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Thursday, November 21, 2013

Here's some bling on an astronomical scale: A Jupiter-mass planet orbiting the newly discovered pulsar PSR J1719-1438 is likely one gigantic diamond. The planet's ultra-high pressure has caused the carbon within it to crystallize into diamond, researchers say. And the weirdness doesn't stop there. The planet was probably once a star, but most of its mass was sucked off by its tiny pulsar companion, which is spinning at a rate of 10,000 revolutions per minute. It is 4,000 light-years from Earth.

Voyager 1 Discovers Bizarre and Baffling Region at Edge of Solar System
Voyager 1 Discovers Bizarre and Baffling Region at Edge of Solar System
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Here's some bling on an astronomical scale: A Jupiter-mass planet orbiting the newly discovered pulsar PSR J1719-1438 is likely one gigantic diamond. The planet's ultra-high pressure has caused the carbon within it to crystallize into diamond, researchers say. And the weirdness doesn't stop there. The planet was probably once a star, but most of its mass was sucked off by its tiny pulsar companion, which is spinning at a rate of 10,000 revolutions per minute. It is 4,000 light-years from Earth.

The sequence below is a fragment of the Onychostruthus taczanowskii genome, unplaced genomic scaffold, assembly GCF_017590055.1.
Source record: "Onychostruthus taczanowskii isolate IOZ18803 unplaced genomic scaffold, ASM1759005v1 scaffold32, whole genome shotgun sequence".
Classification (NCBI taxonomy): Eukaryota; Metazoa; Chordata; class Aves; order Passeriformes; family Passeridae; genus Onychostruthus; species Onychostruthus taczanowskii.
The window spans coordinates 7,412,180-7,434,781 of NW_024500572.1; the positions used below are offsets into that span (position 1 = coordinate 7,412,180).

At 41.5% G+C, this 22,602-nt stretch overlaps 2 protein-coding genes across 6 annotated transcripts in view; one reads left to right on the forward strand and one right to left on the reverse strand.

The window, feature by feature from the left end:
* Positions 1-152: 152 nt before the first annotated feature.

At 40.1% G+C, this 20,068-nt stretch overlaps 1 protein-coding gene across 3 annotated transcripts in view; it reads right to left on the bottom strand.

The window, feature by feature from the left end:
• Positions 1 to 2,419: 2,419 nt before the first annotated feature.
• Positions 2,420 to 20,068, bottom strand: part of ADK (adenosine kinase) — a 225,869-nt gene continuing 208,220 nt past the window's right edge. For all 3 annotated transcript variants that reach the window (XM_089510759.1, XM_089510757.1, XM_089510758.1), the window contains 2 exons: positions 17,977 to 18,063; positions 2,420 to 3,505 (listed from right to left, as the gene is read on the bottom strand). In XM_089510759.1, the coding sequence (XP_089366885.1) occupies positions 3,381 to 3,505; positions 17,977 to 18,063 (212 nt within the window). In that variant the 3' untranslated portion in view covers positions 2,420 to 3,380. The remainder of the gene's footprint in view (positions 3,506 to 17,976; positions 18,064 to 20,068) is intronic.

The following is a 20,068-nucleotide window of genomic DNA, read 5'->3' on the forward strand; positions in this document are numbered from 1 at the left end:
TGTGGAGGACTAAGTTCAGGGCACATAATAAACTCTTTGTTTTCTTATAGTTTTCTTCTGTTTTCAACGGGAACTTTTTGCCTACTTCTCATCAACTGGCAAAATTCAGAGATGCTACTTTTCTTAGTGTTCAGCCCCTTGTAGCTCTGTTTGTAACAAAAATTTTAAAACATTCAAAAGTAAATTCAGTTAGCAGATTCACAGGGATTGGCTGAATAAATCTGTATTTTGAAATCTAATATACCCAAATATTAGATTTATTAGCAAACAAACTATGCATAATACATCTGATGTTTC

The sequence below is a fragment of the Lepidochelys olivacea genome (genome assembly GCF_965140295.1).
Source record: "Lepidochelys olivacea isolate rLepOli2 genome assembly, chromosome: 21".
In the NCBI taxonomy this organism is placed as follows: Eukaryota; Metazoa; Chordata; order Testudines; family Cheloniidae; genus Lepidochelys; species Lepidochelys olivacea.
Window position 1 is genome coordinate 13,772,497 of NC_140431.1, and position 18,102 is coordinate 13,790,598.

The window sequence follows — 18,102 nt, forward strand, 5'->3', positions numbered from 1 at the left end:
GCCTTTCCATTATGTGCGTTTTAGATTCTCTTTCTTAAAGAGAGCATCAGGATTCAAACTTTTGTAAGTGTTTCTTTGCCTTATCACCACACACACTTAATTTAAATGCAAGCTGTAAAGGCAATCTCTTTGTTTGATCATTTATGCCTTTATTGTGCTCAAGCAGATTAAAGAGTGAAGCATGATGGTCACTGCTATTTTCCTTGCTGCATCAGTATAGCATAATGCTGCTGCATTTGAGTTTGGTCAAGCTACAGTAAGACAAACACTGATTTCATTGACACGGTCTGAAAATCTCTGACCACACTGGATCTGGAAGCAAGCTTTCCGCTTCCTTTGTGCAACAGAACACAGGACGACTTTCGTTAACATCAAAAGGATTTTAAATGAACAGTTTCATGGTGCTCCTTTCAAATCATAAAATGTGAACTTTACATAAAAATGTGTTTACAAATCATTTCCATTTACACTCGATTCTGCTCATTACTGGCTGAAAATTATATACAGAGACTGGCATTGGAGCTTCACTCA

Here's some bling on an astronomical scale: A Jupiter-mass planet orbiting the newly discovered pulsar PSR J1719-1438 is likely one gigantic diamond. The planet's ultra-high pressure has caused the carbon within it to crystallize into diamond, researchers say. And the weirdness doesn't stop there. The planet was probably once a star, but most of its mass was sucked off by its tiny pulsar companion, which is spinning at a rate of 10,000 revolutions per minute. It is 4,000 light-years from Earth.
Click here to download

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